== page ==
Subjective regulatory uncertainty and trust are barriers to blockchain adoption among businesses, according to a recent PricewaterhouseCoopers (PwC) survey.
The study surveyed 600 business executives around the world from over 10 industries, asking respondents a series of questions regarding the adoption of blockchain in the next three to five years. Executives also said that separate blockchains not working together, an inability to scale, intellectual property concerns, and audit/compliance concerns were also among the top barriers for blockchain adoption.
While many cryptocurrencies are centered around an ethos of trustlessness, companies and their executives still put little trust into these technologies. For example, a company’s specific protocols are sometimes hard to reconcile with decentralized blockchains whose rules are based on decentralized consensus.
“Take payment systems and mechanisms in banking. Though everyone plays by the rules of existing systems today, they don’t necessarily agree on how an alternative blockchain-based model should be designed and operated,” the survey summary said.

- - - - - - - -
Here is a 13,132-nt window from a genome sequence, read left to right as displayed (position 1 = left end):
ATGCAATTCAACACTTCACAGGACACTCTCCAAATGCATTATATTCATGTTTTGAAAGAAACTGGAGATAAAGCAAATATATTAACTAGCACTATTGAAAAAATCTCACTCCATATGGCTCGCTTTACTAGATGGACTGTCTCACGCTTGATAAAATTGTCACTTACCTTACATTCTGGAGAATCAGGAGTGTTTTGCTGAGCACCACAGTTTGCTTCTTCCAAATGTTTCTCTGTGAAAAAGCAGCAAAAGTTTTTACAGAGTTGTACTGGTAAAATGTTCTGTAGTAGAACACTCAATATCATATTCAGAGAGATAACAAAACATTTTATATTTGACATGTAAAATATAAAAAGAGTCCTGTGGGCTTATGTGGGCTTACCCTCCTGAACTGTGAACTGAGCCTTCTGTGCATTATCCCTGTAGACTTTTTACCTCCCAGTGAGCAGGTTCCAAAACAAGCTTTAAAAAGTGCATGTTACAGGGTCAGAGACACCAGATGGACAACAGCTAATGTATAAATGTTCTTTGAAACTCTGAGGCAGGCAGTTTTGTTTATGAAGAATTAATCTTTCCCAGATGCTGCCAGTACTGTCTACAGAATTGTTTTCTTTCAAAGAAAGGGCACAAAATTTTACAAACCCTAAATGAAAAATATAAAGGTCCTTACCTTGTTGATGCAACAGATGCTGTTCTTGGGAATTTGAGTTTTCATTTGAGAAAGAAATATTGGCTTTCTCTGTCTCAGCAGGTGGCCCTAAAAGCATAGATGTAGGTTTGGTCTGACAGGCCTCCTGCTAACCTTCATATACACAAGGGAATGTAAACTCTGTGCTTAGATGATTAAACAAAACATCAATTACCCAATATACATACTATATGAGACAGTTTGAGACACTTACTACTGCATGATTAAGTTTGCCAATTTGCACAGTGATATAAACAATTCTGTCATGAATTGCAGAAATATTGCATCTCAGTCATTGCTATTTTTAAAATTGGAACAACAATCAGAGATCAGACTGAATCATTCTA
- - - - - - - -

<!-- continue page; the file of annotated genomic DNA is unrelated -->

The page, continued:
Despite these concerns, it’s clear that blockchain is at the forefront of their attempts to innovate. Four in five executives (84 percent) said that they’ve already started blockchain initiatives at their companies. Within this percentile, about 25 percent are already in pilot programs or are already live.
Within the industries surveyed, 46 percent of respondents said financial services are the most advanced in blockchain technologies while about 12 percent of respondents said industrial products/manufacturing, energies, and utilities are most advanced.
Perhaps most interesting is subjective perception of global leaders in blockchain. Respondents said that the US is most advanced with 29 percent, and China is second at 18 percent. However, by 2021-2023, respondents said that dominance will completely flip — 30 percent believe China will be leader by 2021-2023.
With subjective regulatory uncertainty as the main barrier to adoption, it makes sense why business executives believe China will become a global blockchain leader within the next 5 years. With Chinese business seen as more heavily integrated with government than American businesses are with American governments, it’s likely that China will provide more favorable regulatory pathways for the Chinese to grow into blockchain adoption at a more rapid pace and with more pervasive influence.